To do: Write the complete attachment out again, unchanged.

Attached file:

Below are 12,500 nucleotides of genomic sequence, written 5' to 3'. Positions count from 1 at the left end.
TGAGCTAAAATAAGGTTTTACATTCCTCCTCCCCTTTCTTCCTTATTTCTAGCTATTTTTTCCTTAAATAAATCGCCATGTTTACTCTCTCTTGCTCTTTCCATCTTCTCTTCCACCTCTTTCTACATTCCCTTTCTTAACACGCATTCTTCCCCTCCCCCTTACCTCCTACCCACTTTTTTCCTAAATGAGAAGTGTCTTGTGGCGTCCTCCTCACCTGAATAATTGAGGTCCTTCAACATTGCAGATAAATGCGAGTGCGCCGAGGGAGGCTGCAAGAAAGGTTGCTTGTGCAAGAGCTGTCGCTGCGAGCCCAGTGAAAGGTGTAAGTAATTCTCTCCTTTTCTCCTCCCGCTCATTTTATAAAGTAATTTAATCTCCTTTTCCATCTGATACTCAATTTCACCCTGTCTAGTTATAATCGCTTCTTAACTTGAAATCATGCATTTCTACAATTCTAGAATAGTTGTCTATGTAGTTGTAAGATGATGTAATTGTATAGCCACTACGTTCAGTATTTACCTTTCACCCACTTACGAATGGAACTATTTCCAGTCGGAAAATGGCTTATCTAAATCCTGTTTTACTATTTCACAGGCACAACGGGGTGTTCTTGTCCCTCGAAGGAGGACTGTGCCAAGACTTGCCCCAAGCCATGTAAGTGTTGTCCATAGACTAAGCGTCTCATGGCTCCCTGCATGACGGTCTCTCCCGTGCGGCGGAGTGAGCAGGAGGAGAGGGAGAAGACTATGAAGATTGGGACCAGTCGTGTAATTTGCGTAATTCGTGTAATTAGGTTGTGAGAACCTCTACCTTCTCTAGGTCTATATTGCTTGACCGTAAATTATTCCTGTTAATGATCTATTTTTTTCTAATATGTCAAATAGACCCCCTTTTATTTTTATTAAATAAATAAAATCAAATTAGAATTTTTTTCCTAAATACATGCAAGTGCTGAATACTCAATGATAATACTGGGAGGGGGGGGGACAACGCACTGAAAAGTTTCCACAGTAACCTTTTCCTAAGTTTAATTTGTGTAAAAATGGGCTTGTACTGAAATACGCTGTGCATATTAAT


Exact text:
Below are 12,500 nucleotides of genomic sequence, written 5' to 3'. Positions count from 1 at the left end.
TGAGCTAAAATAAGGTTTTACATTCCTCCTCCCCTTTCTTCCTTATTTCTAGCTATTTTTTCCTTAAATAAATCGCCATGTTTACTCTCTCTTGCTCTTTCCATCTTCTCTTCCACCTCTTTCTACATTCCCTTTCTTAACACGCATTCTTCCCCTCCCCCTTACCTCCTACCCACTTTTTTCCTAAATGAGAAGTGTCTTGTGGCGTCCTCCTCACCTGAATAATTGAGGTCCTTCAACATTGCAGATAAATGCGAGTGCGCCGAGGGAGGCTGCAAGAAAGGTTGCTTGTGCAAGAGCTGTCGCTGCGAGCCCAGTGAAAGGTGTAAGTAATTCTCTCCTTTTCTCCTCCCGCTCATTTTATAAAGTAATTTAATCTCCTTTTCCATCTGATACTCAATTTCACCCTGTCTAGTTATAATCGCTTCTTAACTTGAAATCATGCATTTCTACAATTCTAGAATAGTTGTCTATGTAGTTGTAAGATGATGTAATTGTATAGCCACTACGTTCAGTATTTACCTTTCACCCACTTACGAATGGAACTATTTCCAGTCGGAAAATGGCTTATCTAAATCCTGTTTTACTATTTCACAGGCACAACGGGGTGTTCTTGTCCCTCGAAGGAGGACTGTGCCAAGACTTGCCCCAAGCCATGTAAGTGTTGTCCATAGACTAAGCGTCTCATGGCTCCCTGCATGACGGTCTCTCCCGTGCGGCGGAGTGAGCAGGAGGAGAGGGAGAAGACTATGAAGATTGGGACCAGTCGTGTAATTTGCGTAATTCGTGTAATTAGGTTGTGAGAACCTCTACCTTCTCTAGGTCTATATTGCTTGACCGTAAATTATTCCTGTTAATGATCTATTTTTTTCTAATATGTCAAATAGACCCCCTTTTATTTTTATTAAATAAATAAAATCAAATTAGAATTTTTTTCCTAAATACATGCAAGTGCTGAATACTCAATGATAATACTGGGAGGGGGGGGGACAACGCACTGAAAAGTTTCCACAGTAACCTTTTCCTAAGTTTAATTTGTGTAAAAATGGGCTTGTACTGAAATACGCTGTGCATATTAAT